It doesn’t happen very often. One doesn’t usually have an experience that totally reshapes the way that they think about something, one that fundamentally alters their view of reality. I have had one such an event in my life. This was the second.
It all started two weeks back, I went to Josh and Hiroko’s place to meet their new baby Sarah when Josh made a comment about my hat.
His observation was an obvious one really, I actually feel a little silly for not noticing it myself… "The plural of leaf," he said, "is not leafs, it’s leaves."
Dumfounded, I stared at him. Of course I knew that he was right, but how could this be? How could a Canadian product not use absolutely correct English? And more importantly, could it be that an American speaks better English than a Canadian??
"No, no no… that’s just crazy talk," I told myself… there is no way that such a thing could possibly be true. For the benefit of the Americans in the audience, let me digress for a second to highlight the three primary reasons why this is the case: (1) Canada’s closer ties to England (apparently Queen Elizabeth is still the ruler of Canada, no joke) makes their English better than ours… apparently, (2) their fine English educational system eschews speaking "American" and thinks that a grade 13 is a good thing and (3) well because Canadians say so… vehemently… In Canada, if you say anything vehemently enough, it becomes true. Especially if it is about the United States.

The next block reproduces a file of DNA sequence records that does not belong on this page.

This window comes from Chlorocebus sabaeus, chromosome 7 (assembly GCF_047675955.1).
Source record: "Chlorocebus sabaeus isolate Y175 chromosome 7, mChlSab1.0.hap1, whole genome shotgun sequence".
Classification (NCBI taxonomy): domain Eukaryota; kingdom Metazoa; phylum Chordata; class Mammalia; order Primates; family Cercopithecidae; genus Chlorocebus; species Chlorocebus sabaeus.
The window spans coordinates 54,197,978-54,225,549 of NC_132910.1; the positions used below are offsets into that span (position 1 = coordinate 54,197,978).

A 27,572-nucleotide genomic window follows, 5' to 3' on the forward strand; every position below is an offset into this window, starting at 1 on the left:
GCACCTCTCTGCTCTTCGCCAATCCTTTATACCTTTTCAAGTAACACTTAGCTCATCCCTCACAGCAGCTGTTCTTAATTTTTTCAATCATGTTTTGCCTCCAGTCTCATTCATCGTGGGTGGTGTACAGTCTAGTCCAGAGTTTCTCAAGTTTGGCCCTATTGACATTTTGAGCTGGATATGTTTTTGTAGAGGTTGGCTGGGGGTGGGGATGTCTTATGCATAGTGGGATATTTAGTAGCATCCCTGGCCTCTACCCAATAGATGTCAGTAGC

Determined to find a reasonable explanation for this I dusted off my old dictionary (for the first time since high school probably!). Thumbing through the book, I arrived at the letter L and located the word leaf.
Josh was certainly correct, the plural form of the noun leaf is leaves. However, I then noticed the transitive verb form of the word leaf is leafs. Of course… "to thumb or turn, as the pages of a book or magazine, in a casual or cursory inspection of the contents"
Slowly the pieces began to fall into place in my head. Maple Leafs is not a noun, as I mistakenly thought, but a verb phrase, to describe a tree that reads.
I imagine that the "Maple Leafs" must’ve originally been some sort of literacy program, a way to encourage kids to read with their mascot the book-reading-maple-tree. The popularity of this image, the famous tree "leafing" through a book must’ve been the inspiration for the "Toronto Maple Leafs."
That must be the reason… I will never look at hockey the same way again.
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